Tropical rainforests contain some of the most diverse and unique populations in the world. This diversity suggests that tropical rainforest plants and animals live an easy life. In fact, the opposite is true. Tropical rainforests provide a variety of niches because of the many challenging conditions found there.
Tropical Rainforest Conditions
The physical conditions of the tropical rainforest include high rainfall, steady temperatures and poor soils. Rainforests receive from over 79 to almost 400 inches – between 6-1/2 feet and 32-3/4 feet – of rain every year. High winds accompany many of the storms impacting tropical rainforests.
Tropical rainforests occur between 15- and 25-degrees latitude north and south of the equator, so temperatures stay between 68 degrees Fahrenheit and 94 degrees Fahrenheit, with average temperatures of 77F. Rainforests have poor soils because the high temperatures favor chemical decomposition. In addition, the high rainfall leaches (dissolves) minerals and nutrients from the soil, washing them downstream. Rainforest producers, from small plants to huge trees, compete for the remaining nutrients and minerals.
Layers of the Rainforest
Rainforest producers occur in layers: the emergent layer, canopy layer (sometimes divided into the upper and lower canopies), understory and shrub/herb layer.
Rainforest trees that grow up to 200 feet tall form the emergent layer. Trees in the emergent layer receive the most sunlight in the rainforest but must survive high winds and storm conditions. Trees in this layer include Brazil nut and kapok trees.
Trees in the canopy layer grow up to about 100 feet tall. While somewhat shaded by the taller emergent layer, canopy trees still receive plenty of sunlight for photosynthesis. The canopy layer, while still impacted by storms, are also partially protected by the taller emergent layer. Fig trees commonly occur in the canopy layer in rainforests around the world. Most rainforest plants and animals live in the canopy layer.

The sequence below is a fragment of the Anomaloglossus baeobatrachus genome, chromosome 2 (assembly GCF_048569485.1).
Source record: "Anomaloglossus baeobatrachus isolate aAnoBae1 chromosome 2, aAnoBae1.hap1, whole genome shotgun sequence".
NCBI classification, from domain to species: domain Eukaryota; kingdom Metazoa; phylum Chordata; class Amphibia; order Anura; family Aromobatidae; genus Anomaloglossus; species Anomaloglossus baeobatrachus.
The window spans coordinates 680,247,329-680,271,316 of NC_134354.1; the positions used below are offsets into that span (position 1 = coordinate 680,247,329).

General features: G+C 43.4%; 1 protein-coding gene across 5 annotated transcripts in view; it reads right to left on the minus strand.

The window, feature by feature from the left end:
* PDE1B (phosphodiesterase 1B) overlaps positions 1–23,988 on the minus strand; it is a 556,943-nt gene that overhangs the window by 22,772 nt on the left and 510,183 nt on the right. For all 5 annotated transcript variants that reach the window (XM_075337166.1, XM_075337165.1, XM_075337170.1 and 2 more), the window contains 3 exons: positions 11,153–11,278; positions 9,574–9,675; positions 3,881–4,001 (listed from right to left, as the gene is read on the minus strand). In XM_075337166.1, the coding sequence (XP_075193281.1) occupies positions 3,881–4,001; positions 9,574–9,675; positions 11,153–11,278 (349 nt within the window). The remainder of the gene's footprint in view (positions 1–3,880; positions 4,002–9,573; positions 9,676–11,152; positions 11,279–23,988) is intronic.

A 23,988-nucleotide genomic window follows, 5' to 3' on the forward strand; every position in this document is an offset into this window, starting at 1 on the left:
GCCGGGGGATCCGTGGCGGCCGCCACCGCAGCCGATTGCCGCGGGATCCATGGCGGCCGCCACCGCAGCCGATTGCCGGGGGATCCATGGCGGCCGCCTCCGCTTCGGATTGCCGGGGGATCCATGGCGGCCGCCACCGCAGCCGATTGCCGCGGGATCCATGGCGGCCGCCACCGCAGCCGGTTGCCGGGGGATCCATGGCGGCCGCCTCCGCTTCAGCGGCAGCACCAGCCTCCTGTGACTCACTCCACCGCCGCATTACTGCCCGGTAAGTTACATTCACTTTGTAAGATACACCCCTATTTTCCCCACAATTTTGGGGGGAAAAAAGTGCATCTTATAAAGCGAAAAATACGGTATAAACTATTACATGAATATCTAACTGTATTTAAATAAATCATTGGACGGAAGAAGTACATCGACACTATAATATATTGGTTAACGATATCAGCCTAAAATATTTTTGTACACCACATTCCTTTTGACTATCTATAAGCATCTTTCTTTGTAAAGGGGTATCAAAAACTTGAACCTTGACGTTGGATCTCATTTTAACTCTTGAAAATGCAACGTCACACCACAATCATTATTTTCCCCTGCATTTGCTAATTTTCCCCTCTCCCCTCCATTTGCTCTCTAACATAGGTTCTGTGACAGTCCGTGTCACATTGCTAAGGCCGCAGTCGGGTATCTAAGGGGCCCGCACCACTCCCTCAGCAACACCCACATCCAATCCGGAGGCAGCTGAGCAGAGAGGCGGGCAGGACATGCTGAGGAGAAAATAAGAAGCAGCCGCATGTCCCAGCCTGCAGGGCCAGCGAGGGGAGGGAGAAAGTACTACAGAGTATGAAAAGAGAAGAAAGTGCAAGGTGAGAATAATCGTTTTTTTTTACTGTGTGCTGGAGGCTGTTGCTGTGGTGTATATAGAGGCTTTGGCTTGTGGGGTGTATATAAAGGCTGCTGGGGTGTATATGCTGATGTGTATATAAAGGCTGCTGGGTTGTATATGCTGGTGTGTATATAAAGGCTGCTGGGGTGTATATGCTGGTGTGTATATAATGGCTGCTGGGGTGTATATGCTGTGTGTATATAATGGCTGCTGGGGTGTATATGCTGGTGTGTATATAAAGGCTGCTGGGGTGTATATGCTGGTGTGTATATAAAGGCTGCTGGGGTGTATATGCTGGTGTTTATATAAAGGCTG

Plants in the understory receive very little sunlight. Many understory plants are epiphytes or "air plants," drawing their nutrients from the humid air around them and what nutrients might be found in litter and debris caught in the bark and branches of the tree. Epiphytes include philodendrons, mosses, bromeliads, orchids and tropical cacti.
Shrub or Herb Layer
The competition for resources like nutrients and water on the floor of the tropical rainforest is fierce. Extensive systems of tree roots soak up much of the nutrients and water. In a mature rainforest, the lower layers of the forest tend to be open because the lack of sunlight and nutrients limits plant growth.
Rainforest Producers Adaptations
Tropical rainforest biome plants exhibit a wide variety of adaptations. Most rainforest trees are evergreens. Many have a thick waxy layer on their leaves to reduce water loss due to the intense sunlight in the emergent and canopy layers. Some tree leaves turn sideways to the sunlight to reduce water loss during the hottest part of the day. A large number of plants, not just the trees, have long drip tips on their leaves. These drip tips direct water off the end of the leaves, reducing the standing water that could provide a habitat for fungi, bacteria and epiphylls (epiphytes that grow on leaves).
To help withstand the high winds, many trees have buttress trunks. Buttress trunks act as anchors, extending out from the trunk. This root structure also expands the area from which the tree can absorb water and nutrients. Other trees, especially those in wet areas, like mangrove trees, grow stilt or prop roots for extra stability. Some trees have very smooth bark to shed water and prevent ants and other intruders from climbing them.
Other specialized rainforest plants include vines, epiphytes and carnivorous plants. Vines grow upward, using trees as a path to the upper sunlit layers of the rainforest. As previously stated, epiphytes draw their nutrients from the air around them. Carnivorous plants draw nutrients from the bodies of insects, reptiles and even small mammals that they trap.
About the Author
Karen earned her Bachelor of Science in geology. She worked as a geologist for ten years before returning to school to earn her multiple subject teaching credential. Karen taught middle school science for over two decades, earning her Master of Arts in Science Education (emphasis in 5-12 geosciences) along the way. Karen now designs and teaches science and STEAM classes.
new zealand rainforest image by Spencer Stoner from Fotolia.com